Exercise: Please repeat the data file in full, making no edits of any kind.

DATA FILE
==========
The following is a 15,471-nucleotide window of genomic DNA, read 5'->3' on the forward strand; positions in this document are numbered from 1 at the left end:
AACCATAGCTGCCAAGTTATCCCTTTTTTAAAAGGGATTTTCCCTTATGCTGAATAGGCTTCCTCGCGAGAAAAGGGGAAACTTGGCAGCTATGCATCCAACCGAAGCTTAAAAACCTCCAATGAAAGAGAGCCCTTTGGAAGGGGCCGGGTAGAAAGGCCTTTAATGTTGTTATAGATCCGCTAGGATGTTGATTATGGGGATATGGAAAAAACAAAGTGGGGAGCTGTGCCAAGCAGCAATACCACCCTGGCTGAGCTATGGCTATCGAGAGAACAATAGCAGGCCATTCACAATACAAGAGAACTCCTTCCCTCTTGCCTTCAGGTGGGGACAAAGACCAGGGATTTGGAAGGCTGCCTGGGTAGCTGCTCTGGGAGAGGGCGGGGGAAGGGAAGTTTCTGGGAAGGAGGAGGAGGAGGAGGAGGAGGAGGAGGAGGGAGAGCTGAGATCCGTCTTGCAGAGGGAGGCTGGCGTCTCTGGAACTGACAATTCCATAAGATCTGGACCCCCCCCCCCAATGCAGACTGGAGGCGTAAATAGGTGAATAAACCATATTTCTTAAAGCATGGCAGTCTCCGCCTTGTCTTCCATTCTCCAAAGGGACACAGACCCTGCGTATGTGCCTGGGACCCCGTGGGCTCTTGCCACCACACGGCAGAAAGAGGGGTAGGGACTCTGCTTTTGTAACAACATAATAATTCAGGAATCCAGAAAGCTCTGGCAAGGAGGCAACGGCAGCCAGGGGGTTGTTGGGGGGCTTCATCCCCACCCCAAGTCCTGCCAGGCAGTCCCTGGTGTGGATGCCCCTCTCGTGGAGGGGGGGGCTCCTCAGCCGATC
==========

The following is a 15,471-nucleotide window of genomic DNA, read 5'->3' on the forward strand; positions in this document are numbered from 1 at the left end:
AACCATAGCTGCCAAGTTATCCCTTTTTTAAAAGGGATTTTCCCTTATGCTGAATAGGCTTCCTCGCGAGAAAAGGGGAAACTTGGCAGCTATGCATCCAACCGAAGCTTAAAAACCTCCAATGAAAGAGAGCCCTTTGGAAGGGGCCGGGTAGAAAGGCCTTTAATGTTGTTATAGATCCGCTAGGATGTTGATTATGGGGATATGGAAAAAACAAAGTGGGGAGCTGTGCCAAGCAGCAATACCACCCTGGCTGAGCTATGGCTATCGAGAGAACAATAGCAGGCCATTCACAATACAAGAGAACTCCTTCCCTCTTGCCTTCAGGTGGGGACAAAGACCAGGGATTTGGAAGGCTGCCTGGGTAGCTGCTCTGGGAGAGGGCGGGGGAAGGGAAGTTTCTGGGAAGGAGGAGGAGGAGGAGGAGGAGGAGGAGGAGGGAGAGCTGAGATCCGTCTTGCAGAGGGAGGCTGGCGTCTCTGGAACTGACAATTCCATAAGATCTGGACCCCCCCCCCCAATGCAGACTGGAGGCGTAAATAGGTGAATAAACCATATTTCTTAAAGCATGGCAGTCTCCGCCTTGTCTTCCATTCTCCAAAGGGACACAGACCCTGCGTATGTGCCTGGGACCCCGTGGGCTCTTGCCACCACACGGCAGAAAGAGGGGTAGGGACTCTGCTTTTGTAACAACATAATAATTCAGGAATCCAGAAAGCTCTGGCAAGGAGGCAACGGCAGCCAGGGGGTTGTTGGGGGGCTTCATCCCCACCCCAAGTCCTGCCAGGCAGTCCCTGGTGTGGATGCCCCTCTCGTGGAGGGGGGGGCTCCTCAGCCGATC